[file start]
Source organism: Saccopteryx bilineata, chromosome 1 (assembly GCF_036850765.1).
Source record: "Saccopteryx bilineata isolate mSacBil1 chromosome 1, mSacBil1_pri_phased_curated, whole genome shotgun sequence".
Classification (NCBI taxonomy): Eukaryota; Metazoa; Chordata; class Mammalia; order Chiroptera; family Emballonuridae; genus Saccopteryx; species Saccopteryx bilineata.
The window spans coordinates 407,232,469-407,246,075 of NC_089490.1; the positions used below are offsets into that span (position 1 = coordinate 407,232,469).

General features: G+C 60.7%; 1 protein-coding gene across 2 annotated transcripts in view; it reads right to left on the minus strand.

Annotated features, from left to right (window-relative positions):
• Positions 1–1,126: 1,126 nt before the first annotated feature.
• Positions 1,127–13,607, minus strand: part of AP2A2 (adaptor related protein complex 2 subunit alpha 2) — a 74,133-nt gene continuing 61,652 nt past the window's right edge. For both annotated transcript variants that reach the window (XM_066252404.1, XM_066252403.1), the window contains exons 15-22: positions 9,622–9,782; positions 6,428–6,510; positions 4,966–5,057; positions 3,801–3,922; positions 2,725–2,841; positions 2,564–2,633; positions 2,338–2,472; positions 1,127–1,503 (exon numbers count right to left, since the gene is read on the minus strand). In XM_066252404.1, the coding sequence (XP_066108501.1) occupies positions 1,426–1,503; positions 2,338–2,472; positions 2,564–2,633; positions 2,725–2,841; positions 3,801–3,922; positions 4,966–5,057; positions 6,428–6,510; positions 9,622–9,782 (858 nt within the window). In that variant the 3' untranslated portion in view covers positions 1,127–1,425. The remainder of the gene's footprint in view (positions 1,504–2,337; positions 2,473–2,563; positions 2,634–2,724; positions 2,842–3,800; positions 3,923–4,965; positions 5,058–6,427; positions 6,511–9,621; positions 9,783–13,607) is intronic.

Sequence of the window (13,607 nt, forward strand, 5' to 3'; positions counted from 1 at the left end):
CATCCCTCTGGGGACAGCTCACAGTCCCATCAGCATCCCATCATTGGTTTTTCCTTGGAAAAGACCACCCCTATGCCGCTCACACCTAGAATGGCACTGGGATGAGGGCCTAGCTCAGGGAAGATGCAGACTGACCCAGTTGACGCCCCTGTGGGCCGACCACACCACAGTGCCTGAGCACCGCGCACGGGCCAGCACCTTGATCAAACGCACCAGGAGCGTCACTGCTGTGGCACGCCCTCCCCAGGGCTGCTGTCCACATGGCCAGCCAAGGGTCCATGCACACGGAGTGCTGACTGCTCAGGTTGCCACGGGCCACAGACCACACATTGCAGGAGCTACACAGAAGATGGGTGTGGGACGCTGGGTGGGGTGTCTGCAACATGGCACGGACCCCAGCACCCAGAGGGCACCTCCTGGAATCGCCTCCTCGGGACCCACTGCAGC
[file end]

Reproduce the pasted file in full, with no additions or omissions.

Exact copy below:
Source organism: Saccopteryx bilineata, chromosome 1 (assembly GCF_036850765.1).
Source record: "Saccopteryx bilineata isolate mSacBil1 chromosome 1, mSacBil1_pri_phased_curated, whole genome shotgun sequence".
Classification (NCBI taxonomy): Eukaryota; Metazoa; Chordata; class Mammalia; order Chiroptera; family Emballonuridae; genus Saccopteryx; species Saccopteryx bilineata.
The window spans coordinates 407,232,469-407,246,075 of NC_089490.1; the positions used below are offsets into that span (position 1 = coordinate 407,232,469).

General features: G+C 60.7%; 1 protein-coding gene across 2 annotated transcripts in view; it reads right to left on the minus strand.

Annotated features, from left to right (window-relative positions):
• Positions 1–1,126: 1,126 nt before the first annotated feature.
• Positions 1,127–13,607, minus strand: part of AP2A2 (adaptor related protein complex 2 subunit alpha 2) — a 74,133-nt gene continuing 61,652 nt past the window's right edge. For both annotated transcript variants that reach the window (XM_066252404.1, XM_066252403.1), the window contains exons 15-22: positions 9,622–9,782; positions 6,428–6,510; positions 4,966–5,057; positions 3,801–3,922; positions 2,725–2,841; positions 2,564–2,633; positions 2,338–2,472; positions 1,127–1,503 (exon numbers count right to left, since the gene is read on the minus strand). In XM_066252404.1, the coding sequence (XP_066108501.1) occupies positions 1,426–1,503; positions 2,338–2,472; positions 2,564–2,633; positions 2,725–2,841; positions 3,801–3,922; positions 4,966–5,057; positions 6,428–6,510; positions 9,622–9,782 (858 nt within the window). In that variant the 3' untranslated portion in view covers positions 1,127–1,425. The remainder of the gene's footprint in view (positions 1,504–2,337; positions 2,473–2,563; positions 2,634–2,724; positions 2,842–3,800; positions 3,923–4,965; positions 5,058–6,427; positions 6,511–9,621; positions 9,783–13,607) is intronic.

Sequence of the window (13,607 nt, forward strand, 5' to 3'; positions counted from 1 at the left end):
CATCCCTCTGGGGACAGCTCACAGTCCCATCAGCATCCCATCATTGGTTTTTCCTTGGAAAAGACCACCCCTATGCCGCTCACACCTAGAATGGCACTGGGATGAGGGCCTAGCTCAGGGAAGATGCAGACTGACCCAGTTGACGCCCCTGTGGGCCGACCACACCACAGTGCCTGAGCACCGCGCACGGGCCAGCACCTTGATCAAACGCACCAGGAGCGTCACTGCTGTGGCACGCCCTCCCCAGGGCTGCTGTCCACATGGCCAGCCAAGGGTCCATGCACACGGAGTGCTGACTGCTCAGGTTGCCACGGGCCACAGACCACACATTGCAGGAGCTACACAGAAGATGGGTGTGGGACGCTGGGTGGGGTGTCTGCAACATGGCACGGACCCCAGCACCCAGAGGGCACCTCCTGGAATCGCCTCCTCGGGACCCACTGCAGC